This is the first analysis of the crisis in Darfur to consider the events of the last few years within the context of Sudan’s history, and to critically examine the efficacy of the world’s response to the crisis.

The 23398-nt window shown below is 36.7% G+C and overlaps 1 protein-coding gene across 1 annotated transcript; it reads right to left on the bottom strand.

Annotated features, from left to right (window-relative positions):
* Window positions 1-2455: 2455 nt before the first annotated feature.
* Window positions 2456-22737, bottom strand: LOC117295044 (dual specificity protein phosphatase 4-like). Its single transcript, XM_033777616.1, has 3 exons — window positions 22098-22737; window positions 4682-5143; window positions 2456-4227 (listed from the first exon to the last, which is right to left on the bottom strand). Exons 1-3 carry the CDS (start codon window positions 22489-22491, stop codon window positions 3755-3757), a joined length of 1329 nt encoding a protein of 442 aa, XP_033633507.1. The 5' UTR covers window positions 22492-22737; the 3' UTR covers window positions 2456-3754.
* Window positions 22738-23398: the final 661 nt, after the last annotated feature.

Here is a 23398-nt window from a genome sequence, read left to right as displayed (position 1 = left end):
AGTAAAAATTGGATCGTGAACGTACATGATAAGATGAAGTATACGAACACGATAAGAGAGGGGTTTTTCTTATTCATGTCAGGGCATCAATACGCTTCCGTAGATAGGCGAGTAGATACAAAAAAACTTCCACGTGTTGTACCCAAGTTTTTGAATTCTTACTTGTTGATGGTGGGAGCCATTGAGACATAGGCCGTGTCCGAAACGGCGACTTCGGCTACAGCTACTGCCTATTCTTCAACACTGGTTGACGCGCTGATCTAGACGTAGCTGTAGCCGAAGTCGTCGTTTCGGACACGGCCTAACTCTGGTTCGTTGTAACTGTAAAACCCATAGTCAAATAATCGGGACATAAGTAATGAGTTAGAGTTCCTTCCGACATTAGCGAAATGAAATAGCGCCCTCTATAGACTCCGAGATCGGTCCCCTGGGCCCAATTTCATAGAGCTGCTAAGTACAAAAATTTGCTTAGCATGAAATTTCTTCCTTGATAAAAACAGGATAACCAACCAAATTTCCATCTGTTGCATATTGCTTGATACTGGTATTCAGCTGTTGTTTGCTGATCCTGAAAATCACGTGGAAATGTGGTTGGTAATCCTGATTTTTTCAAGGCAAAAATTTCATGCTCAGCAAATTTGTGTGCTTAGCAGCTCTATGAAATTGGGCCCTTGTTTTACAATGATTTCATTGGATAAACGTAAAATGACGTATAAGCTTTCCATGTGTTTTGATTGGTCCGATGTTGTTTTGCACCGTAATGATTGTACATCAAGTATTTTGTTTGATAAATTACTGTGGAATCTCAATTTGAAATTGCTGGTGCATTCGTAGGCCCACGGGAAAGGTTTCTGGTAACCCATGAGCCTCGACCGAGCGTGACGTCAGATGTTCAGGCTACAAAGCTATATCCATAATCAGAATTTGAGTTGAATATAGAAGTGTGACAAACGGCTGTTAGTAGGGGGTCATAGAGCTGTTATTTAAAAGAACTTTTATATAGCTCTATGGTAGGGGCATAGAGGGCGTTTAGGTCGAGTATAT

This is the first analysis of the crisis in Darfur to consider the events of the last few years within the context of Sudan’s history, and to critically examine the efficacy of the world’s response to the crisis. Illuminating the deeply rooted causes of the current conflict, Mahmood Mamdani explains how British colonialism tribalised Darfur, dividing its population into so-called 'native' and 'settler' tribes, and creating homelands for the former at the expense of the latter. A severe drought triggered a civil war between these groupings in 1987–89, and the conflict reignited in the 1990s when the government tried unsuccessfully to tackle the issue of land allocation. The effects of the Cold War in exacerbating the 40-year civil war in Chad, and how this impacted on Darfur, are analysed. In 2003, the rise of two rebel movements led to a brutal insurgency and counter-insurgency campaign. By then, the conflict involved national, regional and global forces, including a powerful western lobby dressed up as 'humanitarian intervention' and calling for military involvement in Darfur. Incisive and authoritative, Saviours and Survivors radically alters our understanding of the crisis in Darfur and inspires readers to look beneath the media hype that often accompanies reporting on Africa. Mamdani cautions against drawing simple caricatures of conflict in Africa and encourages us to look more deeply into the causes of conflict in order to be able to address it effectively.
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